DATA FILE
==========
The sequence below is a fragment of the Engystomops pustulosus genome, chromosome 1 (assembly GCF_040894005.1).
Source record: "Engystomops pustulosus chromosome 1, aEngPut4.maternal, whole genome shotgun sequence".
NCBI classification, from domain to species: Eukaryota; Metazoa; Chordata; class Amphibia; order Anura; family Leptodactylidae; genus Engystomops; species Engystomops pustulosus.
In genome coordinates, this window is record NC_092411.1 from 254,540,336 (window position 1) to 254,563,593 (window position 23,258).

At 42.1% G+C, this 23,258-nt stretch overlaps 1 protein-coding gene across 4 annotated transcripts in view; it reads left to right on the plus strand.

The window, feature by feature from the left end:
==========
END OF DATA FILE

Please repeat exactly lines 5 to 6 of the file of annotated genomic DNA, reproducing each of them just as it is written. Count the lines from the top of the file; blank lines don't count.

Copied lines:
At 42.1% G+C, this 23,258-nt stretch overlaps 1 protein-coding gene across 4 annotated transcripts in view; it reads left to right on the plus strand.

The window, feature by feature from the left end: